For PFOS, PFDA and PFNA we found that an increased serum concentration was associated with a decrease in the investigated body fat measurements which is in accordance with the findings from a recent longitudinal study on 316 2-year-old infants [35]. Moreover, the study by Lee et al. showed that higher serum concentrations of all five PFASs were associated with decreased weight gain from birth to 2 years of age, but this was only significant for PFNA [35]. The same tendency was found in a Danish study, in which PFNA, PFDA, and PFHxS were insignificantly though consistently associated with a lower fat mass in 9-year-old children [40]. A study from Norway showed that PFHxS exposure was associated with obesity age 15–19 [12]. In contrast, an American cross-sectional study from 2020 found that the current PFHxS serum concentration was insignificantly associated with a decrease in BMI z-score in 3- to 11-year-old boys [42]. However, PFHxS concentrations were twice as high as in our study. Overall, we found that effects on body composition differed between PFASs subtypes. This observation is supported by a recent American study [20] which investigated associations between plasma PFAS levels and body composition in adolescents aged 11–16 years using DXA. They found that while PFOS and PFHxS were associated with less truncal fat, less total fat mass and decreased BMI, PFDA and PFNA were associated with increased visceral fat mass [20]. In our study, we found similar results although we saw a modest decrease in visceral fat percentage with higher PFDA and PFNA serum concentrations. In general, consistency between studies is limited. This may be explained in part by variation in exposure levels, study designs and populations, different and sometimes inaccurate measurements of body fat. However, this is also suggests that other confounding factors such as lifestyle, genetic susceptibility and exposure to other environmental checmials may modify effects of PFASs on body composition.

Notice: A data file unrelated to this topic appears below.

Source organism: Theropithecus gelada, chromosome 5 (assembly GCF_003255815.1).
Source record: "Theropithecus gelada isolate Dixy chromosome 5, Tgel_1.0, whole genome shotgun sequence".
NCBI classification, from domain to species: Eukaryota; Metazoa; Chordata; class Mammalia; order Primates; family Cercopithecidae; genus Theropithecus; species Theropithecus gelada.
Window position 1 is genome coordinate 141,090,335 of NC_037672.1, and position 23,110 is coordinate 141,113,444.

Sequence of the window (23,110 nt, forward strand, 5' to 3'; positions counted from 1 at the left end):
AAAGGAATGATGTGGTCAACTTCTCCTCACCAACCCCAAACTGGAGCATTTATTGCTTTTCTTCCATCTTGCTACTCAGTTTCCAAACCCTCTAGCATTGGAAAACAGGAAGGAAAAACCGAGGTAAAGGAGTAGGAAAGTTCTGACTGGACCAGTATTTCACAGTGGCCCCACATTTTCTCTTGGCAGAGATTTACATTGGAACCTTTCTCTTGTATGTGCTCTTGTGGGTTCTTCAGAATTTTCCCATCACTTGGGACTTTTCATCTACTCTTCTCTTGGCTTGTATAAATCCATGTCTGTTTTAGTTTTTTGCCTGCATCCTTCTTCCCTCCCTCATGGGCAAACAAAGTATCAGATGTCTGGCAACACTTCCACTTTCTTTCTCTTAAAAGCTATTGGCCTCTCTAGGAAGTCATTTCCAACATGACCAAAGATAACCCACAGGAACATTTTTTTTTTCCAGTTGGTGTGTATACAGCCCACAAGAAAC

To our knowledge, no previous studies have assessed body fat by both MRI and DXA for studies related to PFAS exposure. Because it is accessible and affordable, BMI seems to be the most commonly used measure. However, it may not be a suitable proxy for body fat, especially in children [15]. With MRI and DXA, it is possible to achieve highly accurate measurements of fat percentages and to determine fat distribution through the assessment of regional fat, e.g. abdominal (or android) fat. Higher amounts of abdominal fat are associated with an increased risk of cardiovascular disease [54]. Previous studies investigating fat distribution in children and adolescents have shown that android fat is significantly and independently associated with less favorable plasma lipids, blood pressure, and ventricular mass. Therefore, fat distribution is a more important risk factor for cardiovascular disease than overall adiposity [55]. This is in accordance with a longitudinal study showing that android and gynoid fat have a stronger association with cardiovascular disease risk factors compared to body fat mass in both obese and normal weight boys during puberty [56]. Another study found the android/gynoid ratio to be associated with increased insulin resistance and dyslipidimea, and they saw a strong relationship between android/gynoid ratio and cardiovascular risk in boys aged 7–13 [57]. In our study we assessed associations between PFAS concentrations and specific fat tissue measures. We could not support our hypothesis that increased PFAS concentrations were associated with an increased amount of fat tissue in general or in a change of the android/gynoid ratio. In the study by Li et al., prenatal PFOA and PFHxS were associated with an increased and PFOS and PFNA levels were associated with a decreased cardiometabolic risk at age 3 [58]. However, in a Spanish study prenatal PFAS exposure was not associated with cardiometabolic risk in children at 4 and 7 years of age [59]. Overall, we found no clear associations between android/gynoid fat ratio and PFASs. This may be due to the fact that our study population was small and predominantly representing normal-weight children. As we did not assess specific cardiovascular risk factors, we cannot comnpare our data with these previous results.